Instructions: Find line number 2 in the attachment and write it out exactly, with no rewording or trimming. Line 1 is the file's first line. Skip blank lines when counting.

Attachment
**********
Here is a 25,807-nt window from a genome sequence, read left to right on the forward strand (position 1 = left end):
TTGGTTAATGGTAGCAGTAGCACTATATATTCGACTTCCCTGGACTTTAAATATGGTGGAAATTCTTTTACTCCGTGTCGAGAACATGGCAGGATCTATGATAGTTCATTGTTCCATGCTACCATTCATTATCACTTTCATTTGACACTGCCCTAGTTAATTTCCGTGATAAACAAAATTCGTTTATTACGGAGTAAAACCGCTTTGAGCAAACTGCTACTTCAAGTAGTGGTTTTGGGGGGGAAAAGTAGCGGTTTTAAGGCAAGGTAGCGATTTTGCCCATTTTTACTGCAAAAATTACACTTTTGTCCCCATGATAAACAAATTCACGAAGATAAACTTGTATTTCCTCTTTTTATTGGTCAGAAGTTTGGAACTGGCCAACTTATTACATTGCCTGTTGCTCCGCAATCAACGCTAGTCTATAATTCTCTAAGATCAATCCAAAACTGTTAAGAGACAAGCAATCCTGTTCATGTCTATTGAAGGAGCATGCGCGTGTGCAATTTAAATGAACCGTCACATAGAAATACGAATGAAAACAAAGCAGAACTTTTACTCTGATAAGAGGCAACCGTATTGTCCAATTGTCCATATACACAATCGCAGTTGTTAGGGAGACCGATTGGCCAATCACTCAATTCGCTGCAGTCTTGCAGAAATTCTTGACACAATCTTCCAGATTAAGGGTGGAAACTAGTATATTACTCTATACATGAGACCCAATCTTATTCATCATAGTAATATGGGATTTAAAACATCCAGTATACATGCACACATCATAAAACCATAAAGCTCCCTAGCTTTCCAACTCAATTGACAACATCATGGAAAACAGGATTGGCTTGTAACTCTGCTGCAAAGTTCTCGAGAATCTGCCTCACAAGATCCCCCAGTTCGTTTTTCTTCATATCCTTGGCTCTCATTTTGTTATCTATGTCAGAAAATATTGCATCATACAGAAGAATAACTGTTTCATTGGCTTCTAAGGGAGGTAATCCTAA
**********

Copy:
TTGGTTAATGGTAGCAGTAGCACTATATATTCGACTTCCCTGGACTTTAAATATGGTGGAAATTCTTTTACTCCGTGTCGAGAACATGGCAGGATCTATGATAGTTCATTGTTCCATGCTACCATTCATTATCACTTTCATTTGACACTGCCCTAGTTAATTTCCGTGATAAACAAAATTCGTTTATTACGGAGTAAAACCGCTTTGAGCAAACTGCTACTTCAAGTAGTGGTTTTGGGGGGGAAAAGTAGCGGTTTTAAGGCAAGGTAGCGATTTTGCCCATTTTTACTGCAAAAATTACACTTTTGTCCCCATGATAAACAAATTCACGAAGATAAACTTGTATTTCCTCTTTTTATTGGTCAGAAGTTTGGAACTGGCCAACTTATTACATTGCCTGTTGCTCCGCAATCAACGCTAGTCTATAATTCTCTAAGATCAATCCAAAACTGTTAAGAGACAAGCAATCCTGTTCATGTCTATTGAAGGAGCATGCGCGTGTGCAATTTAAATGAACCGTCACATAGAAATACGAATGAAAACAAAGCAGAACTTTTACTCTGATAAGAGGCAACCGTATTGTCCAATTGTCCATATACACAATCGCAGTTGTTAGGGAGACCGATTGGCCAATCACTCAATTCGCTGCAGTCTTGCAGAAATTCTTGACACAATCTTCCAGATTAAGGGTGGAAACTAGTATATTACTCTATACATGAGACCCAATCTTATTCATCATAGTAATATGGGATTTAAAACATCCAGTATACATGCACACATCATAAAACCATAAAGCTCCCTAGCTTTCCAACTCAATTGACAACATCATGGAAAACAGGATTGGCTTGTAACTCTGCTGCAAAGTTCTCGAGAATCTGCCTCACAAGATCCCCCAGTTCGTTTTTCTTCATATCCTTGGCTCTCATTTTGTTATCTATGTCAGAAAATATTGCATCATACAGAAGAATAACTGTTTCATTGGCTTCTAAGGGAGGTAATCCTAA